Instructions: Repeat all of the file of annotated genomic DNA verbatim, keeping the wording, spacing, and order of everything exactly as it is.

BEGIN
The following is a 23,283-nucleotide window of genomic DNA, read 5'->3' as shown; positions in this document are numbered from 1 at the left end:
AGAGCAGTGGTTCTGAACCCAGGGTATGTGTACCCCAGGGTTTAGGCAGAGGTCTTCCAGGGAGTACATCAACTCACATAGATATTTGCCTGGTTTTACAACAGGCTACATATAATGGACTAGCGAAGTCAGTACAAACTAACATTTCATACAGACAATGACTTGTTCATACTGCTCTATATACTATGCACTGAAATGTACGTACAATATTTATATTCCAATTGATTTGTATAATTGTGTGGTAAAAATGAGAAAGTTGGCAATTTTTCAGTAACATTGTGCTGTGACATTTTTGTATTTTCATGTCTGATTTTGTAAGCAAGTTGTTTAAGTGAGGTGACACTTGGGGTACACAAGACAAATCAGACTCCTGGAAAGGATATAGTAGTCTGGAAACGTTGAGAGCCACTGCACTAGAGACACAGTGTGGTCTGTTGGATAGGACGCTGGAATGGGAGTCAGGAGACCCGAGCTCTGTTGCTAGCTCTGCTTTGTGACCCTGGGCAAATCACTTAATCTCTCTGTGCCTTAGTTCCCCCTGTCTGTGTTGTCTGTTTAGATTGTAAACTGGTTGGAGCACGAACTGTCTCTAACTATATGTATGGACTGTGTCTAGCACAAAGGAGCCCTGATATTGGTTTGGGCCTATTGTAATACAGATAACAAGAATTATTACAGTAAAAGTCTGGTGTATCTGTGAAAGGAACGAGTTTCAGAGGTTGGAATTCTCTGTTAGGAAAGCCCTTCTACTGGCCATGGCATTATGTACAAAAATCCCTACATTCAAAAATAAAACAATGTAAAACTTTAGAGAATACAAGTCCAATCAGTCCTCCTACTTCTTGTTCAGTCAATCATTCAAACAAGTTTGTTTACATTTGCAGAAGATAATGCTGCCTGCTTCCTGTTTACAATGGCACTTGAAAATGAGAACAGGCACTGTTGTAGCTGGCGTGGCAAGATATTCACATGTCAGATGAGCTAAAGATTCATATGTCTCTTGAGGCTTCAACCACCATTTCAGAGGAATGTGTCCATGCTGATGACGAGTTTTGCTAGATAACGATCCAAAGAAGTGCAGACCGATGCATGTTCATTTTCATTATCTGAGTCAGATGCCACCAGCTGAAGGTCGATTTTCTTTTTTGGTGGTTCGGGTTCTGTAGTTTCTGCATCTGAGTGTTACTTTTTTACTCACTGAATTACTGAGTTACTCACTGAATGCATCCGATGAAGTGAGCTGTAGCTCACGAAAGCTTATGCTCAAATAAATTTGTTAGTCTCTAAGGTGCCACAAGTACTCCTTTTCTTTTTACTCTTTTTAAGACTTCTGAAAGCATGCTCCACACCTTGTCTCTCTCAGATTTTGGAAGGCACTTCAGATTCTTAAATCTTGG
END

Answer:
The following is a 23,283-nucleotide window of genomic DNA, read 5'->3' as shown; positions in this document are numbered from 1 at the left end:
AGAGCAGTGGTTCTGAACCCAGGGTATGTGTACCCCAGGGTTTAGGCAGAGGTCTTCCAGGGAGTACATCAACTCACATAGATATTTGCCTGGTTTTACAACAGGCTACATATAATGGACTAGCGAAGTCAGTACAAACTAACATTTCATACAGACAATGACTTGTTCATACTGCTCTATATACTATGCACTGAAATGTACGTACAATATTTATATTCCAATTGATTTGTATAATTGTGTGGTAAAAATGAGAAAGTTGGCAATTTTTCAGTAACATTGTGCTGTGACATTTTTGTATTTTCATGTCTGATTTTGTAAGCAAGTTGTTTAAGTGAGGTGACACTTGGGGTACACAAGACAAATCAGACTCCTGGAAAGGATATAGTAGTCTGGAAACGTTGAGAGCCACTGCACTAGAGACACAGTGTGGTCTGTTGGATAGGACGCTGGAATGGGAGTCAGGAGACCCGAGCTCTGTTGCTAGCTCTGCTTTGTGACCCTGGGCAAATCACTTAATCTCTCTGTGCCTTAGTTCCCCCTGTCTGTGTTGTCTGTTTAGATTGTAAACTGGTTGGAGCACGAACTGTCTCTAACTATATGTATGGACTGTGTCTAGCACAAAGGAGCCCTGATATTGGTTTGGGCCTATTGTAATACAGATAACAAGAATTATTACAGTAAAAGTCTGGTGTATCTGTGAAAGGAACGAGTTTCAGAGGTTGGAATTCTCTGTTAGGAAAGCCCTTCTACTGGCCATGGCATTATGTACAAAAATCCCTACATTCAAAAATAAAACAATGTAAAACTTTAGAGAATACAAGTCCAATCAGTCCTCCTACTTCTTGTTCAGTCAATCATTCAAACAAGTTTGTTTACATTTGCAGAAGATAATGCTGCCTGCTTCCTGTTTACAATGGCACTTGAAAATGAGAACAGGCACTGTTGTAGCTGGCGTGGCAAGATATTCACATGTCAGATGAGCTAAAGATTCATATGTCTCTTGAGGCTTCAACCACCATTTCAGAGGAATGTGTCCATGCTGATGACGAGTTTTGCTAGATAACGATCCAAAGAAGTGCAGACCGATGCATGTTCATTTTCATTATCTGAGTCAGATGCCACCAGCTGAAGGTCGATTTTCTTTTTTGGTGGTTCGGGTTCTGTAGTTTCTGCATCTGAGTGTTACTTTTTTACTCACTGAATTACTGAGTTACTCACTGAATGCATCCGATGAAGTGAGCTGTAGCTCACGAAAGCTTATGCTCAAATAAATTTGTTAGTCTCTAAGGTGCCACAAGTACTCCTTTTCTTTTTACTCTTTTTAAGACTTCTGAAAGCATGCTCCACACCTTGTCTCTCTCAGATTTTGGAAGGCACTTCAGATTCTTAAATCTTGG